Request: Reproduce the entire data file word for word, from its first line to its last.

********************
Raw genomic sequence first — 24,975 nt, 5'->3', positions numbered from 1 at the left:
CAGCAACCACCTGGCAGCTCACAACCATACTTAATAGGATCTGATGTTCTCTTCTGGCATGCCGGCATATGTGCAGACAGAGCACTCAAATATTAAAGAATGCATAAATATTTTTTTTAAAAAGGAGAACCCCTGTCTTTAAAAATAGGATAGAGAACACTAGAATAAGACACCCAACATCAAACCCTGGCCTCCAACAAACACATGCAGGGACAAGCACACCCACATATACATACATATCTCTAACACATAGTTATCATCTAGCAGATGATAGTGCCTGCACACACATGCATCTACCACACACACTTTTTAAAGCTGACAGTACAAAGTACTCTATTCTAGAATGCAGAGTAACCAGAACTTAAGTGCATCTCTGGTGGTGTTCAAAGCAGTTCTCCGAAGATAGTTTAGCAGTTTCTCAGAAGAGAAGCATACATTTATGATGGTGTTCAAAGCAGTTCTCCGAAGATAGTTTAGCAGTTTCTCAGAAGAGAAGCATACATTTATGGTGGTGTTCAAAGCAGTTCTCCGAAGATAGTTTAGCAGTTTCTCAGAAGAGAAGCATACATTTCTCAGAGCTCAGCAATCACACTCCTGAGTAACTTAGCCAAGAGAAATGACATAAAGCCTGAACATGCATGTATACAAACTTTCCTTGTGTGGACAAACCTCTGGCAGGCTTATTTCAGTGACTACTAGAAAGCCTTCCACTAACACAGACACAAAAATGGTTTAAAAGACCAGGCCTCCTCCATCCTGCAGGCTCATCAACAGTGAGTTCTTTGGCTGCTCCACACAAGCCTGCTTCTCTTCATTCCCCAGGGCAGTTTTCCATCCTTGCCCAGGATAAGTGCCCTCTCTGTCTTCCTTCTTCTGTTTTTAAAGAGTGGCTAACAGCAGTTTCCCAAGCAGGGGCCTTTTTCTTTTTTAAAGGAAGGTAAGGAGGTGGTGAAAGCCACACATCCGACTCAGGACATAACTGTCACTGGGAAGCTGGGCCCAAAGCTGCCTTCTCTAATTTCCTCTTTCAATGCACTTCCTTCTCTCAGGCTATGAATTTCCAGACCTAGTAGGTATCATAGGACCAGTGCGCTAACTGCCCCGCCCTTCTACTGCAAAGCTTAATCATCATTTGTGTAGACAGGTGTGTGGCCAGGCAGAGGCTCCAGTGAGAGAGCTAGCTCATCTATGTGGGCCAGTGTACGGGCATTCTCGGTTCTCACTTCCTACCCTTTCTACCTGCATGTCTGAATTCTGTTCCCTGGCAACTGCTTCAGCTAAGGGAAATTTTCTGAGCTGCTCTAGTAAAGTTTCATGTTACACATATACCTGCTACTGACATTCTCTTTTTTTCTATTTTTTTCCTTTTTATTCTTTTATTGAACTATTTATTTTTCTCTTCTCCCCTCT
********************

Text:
Raw genomic sequence first — 24,975 nt, 5'->3', positions numbered from 1 at the left:
CAGCAACCACCTGGCAGCTCACAACCATACTTAATAGGATCTGATGTTCTCTTCTGGCATGCCGGCATATGTGCAGACAGAGCACTCAAATATTAAAGAATGCATAAATATTTTTTTTAAAAAGGAGAACCCCTGTCTTTAAAAATAGGATAGAGAACACTAGAATAAGACACCCAACATCAAACCCTGGCCTCCAACAAACACATGCAGGGACAAGCACACCCACATATACATACATATCTCTAACACATAGTTATCATCTAGCAGATGATAGTGCCTGCACACACATGCATCTACCACACACACTTTTTAAAGCTGACAGTACAAAGTACTCTATTCTAGAATGCAGAGTAACCAGAACTTAAGTGCATCTCTGGTGGTGTTCAAAGCAGTTCTCCGAAGATAGTTTAGCAGTTTCTCAGAAGAGAAGCATACATTTATGATGGTGTTCAAAGCAGTTCTCCGAAGATAGTTTAGCAGTTTCTCAGAAGAGAAGCATACATTTATGGTGGTGTTCAAAGCAGTTCTCCGAAGATAGTTTAGCAGTTTCTCAGAAGAGAAGCATACATTTCTCAGAGCTCAGCAATCACACTCCTGAGTAACTTAGCCAAGAGAAATGACATAAAGCCTGAACATGCATGTATACAAACTTTCCTTGTGTGGACAAACCTCTGGCAGGCTTATTTCAGTGACTACTAGAAAGCCTTCCACTAACACAGACACAAAAATGGTTTAAAAGACCAGGCCTCCTCCATCCTGCAGGCTCATCAACAGTGAGTTCTTTGGCTGCTCCACACAAGCCTGCTTCTCTTCATTCCCCAGGGCAGTTTTCCATCCTTGCCCAGGATAAGTGCCCTCTCTGTCTTCCTTCTTCTGTTTTTAAAGAGTGGCTAACAGCAGTTTCCCAAGCAGGGGCCTTTTTCTTTTTTAAAGGAAGGTAAGGAGGTGGTGAAAGCCACACATCCGACTCAGGACATAACTGTCACTGGGAAGCTGGGCCCAAAGCTGCCTTCTCTAATTTCCTCTTTCAATGCACTTCCTTCTCTCAGGCTATGAATTTCCAGACCTAGTAGGTATCATAGGACCAGTGCGCTAACTGCCCCGCCCTTCTACTGCAAAGCTTAATCATCATTTGTGTAGACAGGTGTGTGGCCAGGCAGAGGCTCCAGTGAGAGAGCTAGCTCATCTATGTGGGCCAGTGTACGGGCATTCTCGGTTCTCACTTCCTACCCTTTCTACCTGCATGTCTGAATTCTGTTCCCTGGCAACTGCTTCAGCTAAGGGAAATTTTCTGAGCTGCTCTAGTAAAGTTTCATGTTACACATATACCTGCTACTGACATTCTCTTTTTTTCTATTTTTTTCCTTTTTATTCTTTTATTGAACTATTTATTTTTCTCTTCTCCCCTCT